Let’s review a good example of how RankBrain works. All states in the USA have specific water rights. If you type the keywords Las Vegas water rights, you will find the necessary results with relevant information that matches your request. However, if you type Mesquite NV water rights (a small town with a small population), Google will only give you results like mesquite trees or mesquite wood, etc. Obviously, no user has ever typed Mesquite NV water rights, therefore, Google offers results that have been typed before, such as mesquite trees or mesquite wood.

 

How does the whole process happen?

 

It is important to note that RankBrain is not a Natural Language Processor (NLP). NLP is a valuable tool that allows a computer to break down sentences of users and understand his intent. This smart tool can understand the language and how we use it. However, RankBrain cannot understand the user’s goal by language only. It requires a database of relationships between similar queries in order to provide the best matching result.

The algorithm uses databases including people, places, and things or we can say objects. The queries get broken down into word vectors. After that, world vectors receive “addresses.” So, when Google sees an unknown request, it automatically uses relationships that guess the best answer. This is how Google provides several related results, so the user can find the one that satisfies his need.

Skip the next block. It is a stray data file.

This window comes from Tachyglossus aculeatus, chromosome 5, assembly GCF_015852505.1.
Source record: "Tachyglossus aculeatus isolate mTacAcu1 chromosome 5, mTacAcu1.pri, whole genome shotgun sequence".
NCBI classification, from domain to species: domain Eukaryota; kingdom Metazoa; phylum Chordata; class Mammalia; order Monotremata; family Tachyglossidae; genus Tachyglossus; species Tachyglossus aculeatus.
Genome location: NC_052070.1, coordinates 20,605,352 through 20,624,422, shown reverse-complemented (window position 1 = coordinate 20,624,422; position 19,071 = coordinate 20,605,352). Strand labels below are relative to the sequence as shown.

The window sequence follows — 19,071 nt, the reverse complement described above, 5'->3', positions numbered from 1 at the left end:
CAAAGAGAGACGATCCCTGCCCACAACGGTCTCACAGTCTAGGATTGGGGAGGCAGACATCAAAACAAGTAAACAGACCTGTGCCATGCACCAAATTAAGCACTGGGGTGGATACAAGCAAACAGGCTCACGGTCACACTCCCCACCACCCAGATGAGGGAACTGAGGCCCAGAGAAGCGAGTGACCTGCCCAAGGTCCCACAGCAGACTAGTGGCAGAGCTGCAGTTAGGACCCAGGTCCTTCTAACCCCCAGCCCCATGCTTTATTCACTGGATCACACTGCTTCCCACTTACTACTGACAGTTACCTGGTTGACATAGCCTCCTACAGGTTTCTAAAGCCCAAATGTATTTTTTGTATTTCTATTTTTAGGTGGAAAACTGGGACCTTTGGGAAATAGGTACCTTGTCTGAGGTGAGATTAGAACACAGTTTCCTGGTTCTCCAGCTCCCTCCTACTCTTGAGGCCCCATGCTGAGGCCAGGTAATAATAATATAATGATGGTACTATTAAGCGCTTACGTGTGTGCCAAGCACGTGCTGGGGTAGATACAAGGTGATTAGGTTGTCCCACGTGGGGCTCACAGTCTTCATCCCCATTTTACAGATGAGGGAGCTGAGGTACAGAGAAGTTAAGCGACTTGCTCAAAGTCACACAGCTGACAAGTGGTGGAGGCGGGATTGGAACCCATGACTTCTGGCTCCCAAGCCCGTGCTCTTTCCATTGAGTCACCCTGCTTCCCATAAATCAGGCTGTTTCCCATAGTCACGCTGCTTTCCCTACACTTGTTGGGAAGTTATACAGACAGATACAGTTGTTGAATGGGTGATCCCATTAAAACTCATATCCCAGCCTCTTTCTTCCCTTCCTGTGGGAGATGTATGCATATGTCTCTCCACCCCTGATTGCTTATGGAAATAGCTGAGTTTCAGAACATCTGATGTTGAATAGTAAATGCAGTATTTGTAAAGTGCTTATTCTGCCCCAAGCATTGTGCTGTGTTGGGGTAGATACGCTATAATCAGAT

Google refines results that have been chosen by users in most cases and improves the matches between users’ intents and search results. Words “and” or “the” are not included in the analysis. However, it includes such words as “without” or “not” to improve search for negative-oriented queries.

It all seems to be a complicated scheme. To help you visualize the whole process of finding the “best fit” results, imagine content that is divided into different word sectors. Each vector has a specific address. Vectors that are located next to each other correspond to linguistic similarity. All words get assigned with a mathematical address. The matching word gets retrieved from the necessary vector based on the query. The machine learning process is constantly on. This allows the system to watch how inquiries and results match to provide more relevant result next time.

 

Is it possible to optimize for RankBrain?

 

Gary Illyes, a webmaster trends analyst at Google, says that optimizing for the algorithm is very easy. The only recommendation is to write in the natural language and avoid forced keywords that complicate searching. Therefore, users should use the language we all speak and understand.

If you have a website, ask people to read its content and tell you whether it sounds natural. If so, then you are automatically optimized for RankBrain. You probably complicate your work and lose time by trying to optimize words or phrases that no one is interested in and no one searches for.

Anyway, the request always changes, so you will really have to work hard to keep up with new demands and create matching results. RankBrain is designed to change “unknown” results and deliver results that can satisfy users. Do not waste your time trying to optimize keywords that constantly change. Still, the algorithm can be useful for some unique cases.

The conclusion is to write good content that is easy to perceive and sounds clear using words that you pronounce every day to communicate with people.